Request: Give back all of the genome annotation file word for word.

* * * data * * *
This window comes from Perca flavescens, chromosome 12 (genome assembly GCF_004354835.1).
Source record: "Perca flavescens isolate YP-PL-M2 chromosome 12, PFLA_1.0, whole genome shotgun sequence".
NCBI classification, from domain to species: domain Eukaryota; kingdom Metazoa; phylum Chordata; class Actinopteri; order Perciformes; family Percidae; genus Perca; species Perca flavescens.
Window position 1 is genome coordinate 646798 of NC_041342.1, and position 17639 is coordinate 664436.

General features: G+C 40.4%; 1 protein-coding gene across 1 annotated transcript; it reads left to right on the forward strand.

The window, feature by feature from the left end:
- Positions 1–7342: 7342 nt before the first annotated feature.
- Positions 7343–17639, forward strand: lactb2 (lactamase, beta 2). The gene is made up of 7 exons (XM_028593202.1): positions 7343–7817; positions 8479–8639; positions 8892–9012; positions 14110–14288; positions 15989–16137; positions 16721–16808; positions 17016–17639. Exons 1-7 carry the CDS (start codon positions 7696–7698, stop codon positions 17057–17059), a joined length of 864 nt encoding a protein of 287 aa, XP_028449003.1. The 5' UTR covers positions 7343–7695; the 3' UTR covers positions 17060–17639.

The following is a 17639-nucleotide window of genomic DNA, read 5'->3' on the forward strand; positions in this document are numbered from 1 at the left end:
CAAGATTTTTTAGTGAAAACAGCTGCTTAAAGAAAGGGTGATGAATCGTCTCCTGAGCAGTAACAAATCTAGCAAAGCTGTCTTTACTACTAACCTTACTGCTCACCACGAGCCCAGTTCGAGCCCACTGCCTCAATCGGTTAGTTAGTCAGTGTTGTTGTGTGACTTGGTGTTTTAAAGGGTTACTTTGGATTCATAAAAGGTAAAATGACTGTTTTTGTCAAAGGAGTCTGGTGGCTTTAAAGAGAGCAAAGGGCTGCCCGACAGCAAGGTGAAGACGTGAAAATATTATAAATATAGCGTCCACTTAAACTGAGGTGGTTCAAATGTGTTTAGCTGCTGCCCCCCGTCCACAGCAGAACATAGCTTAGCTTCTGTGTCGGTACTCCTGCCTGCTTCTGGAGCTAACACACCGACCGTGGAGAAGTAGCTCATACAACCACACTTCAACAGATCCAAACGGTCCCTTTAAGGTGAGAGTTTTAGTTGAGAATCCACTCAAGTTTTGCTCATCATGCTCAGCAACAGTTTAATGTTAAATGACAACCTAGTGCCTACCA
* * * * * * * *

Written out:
This window comes from Perca flavescens, chromosome 12 (genome assembly GCF_004354835.1).
Source record: "Perca flavescens isolate YP-PL-M2 chromosome 12, PFLA_1.0, whole genome shotgun sequence".
NCBI classification, from domain to species: domain Eukaryota; kingdom Metazoa; phylum Chordata; class Actinopteri; order Perciformes; family Percidae; genus Perca; species Perca flavescens.
Window position 1 is genome coordinate 646798 of NC_041342.1, and position 17639 is coordinate 664436.

General features: G+C 40.4%; 1 protein-coding gene across 1 annotated transcript; it reads left to right on the forward strand.

The window, feature by feature from the left end:
- Positions 1–7342: 7342 nt before the first annotated feature.
- Positions 7343–17639, forward strand: lactb2 (lactamase, beta 2). The gene is made up of 7 exons (XM_028593202.1): positions 7343–7817; positions 8479–8639; positions 8892–9012; positions 14110–14288; positions 15989–16137; positions 16721–16808; positions 17016–17639. Exons 1-7 carry the CDS (start codon positions 7696–7698, stop codon positions 17057–17059), a joined length of 864 nt encoding a protein of 287 aa, XP_028449003.1. The 5' UTR covers positions 7343–7695; the 3' UTR covers positions 17060–17639.

The following is a 17639-nucleotide window of genomic DNA, read 5'->3' on the forward strand; positions in this document are numbered from 1 at the left end:
CAAGATTTTTTAGTGAAAACAGCTGCTTAAAGAAAGGGTGATGAATCGTCTCCTGAGCAGTAACAAATCTAGCAAAGCTGTCTTTACTACTAACCTTACTGCTCACCACGAGCCCAGTTCGAGCCCACTGCCTCAATCGGTTAGTTAGTCAGTGTTGTTGTGTGACTTGGTGTTTTAAAGGGTTACTTTGGATTCATAAAAGGTAAAATGACTGTTTTTGTCAAAGGAGTCTGGTGGCTTTAAAGAGAGCAAAGGGCTGCCCGACAGCAAGGTGAAGACGTGAAAATATTATAAATATAGCGTCCACTTAAACTGAGGTGGTTCAAATGTGTTTAGCTGCTGCCCCCCGTCCACAGCAGAACATAGCTTAGCTTCTGTGTCGGTACTCCTGCCTGCTTCTGGAGCTAACACACCGACCGTGGAGAAGTAGCTCATACAACCACACTTCAACAGATCCAAACGGTCCCTTTAAGGTGAGAGTTTTAGTTGAGAATCCACTCAAGTTTTGCTCATCATGCTCAGCAACAGTTTAATGTTAAATGACAACCTAGTGCCTACCA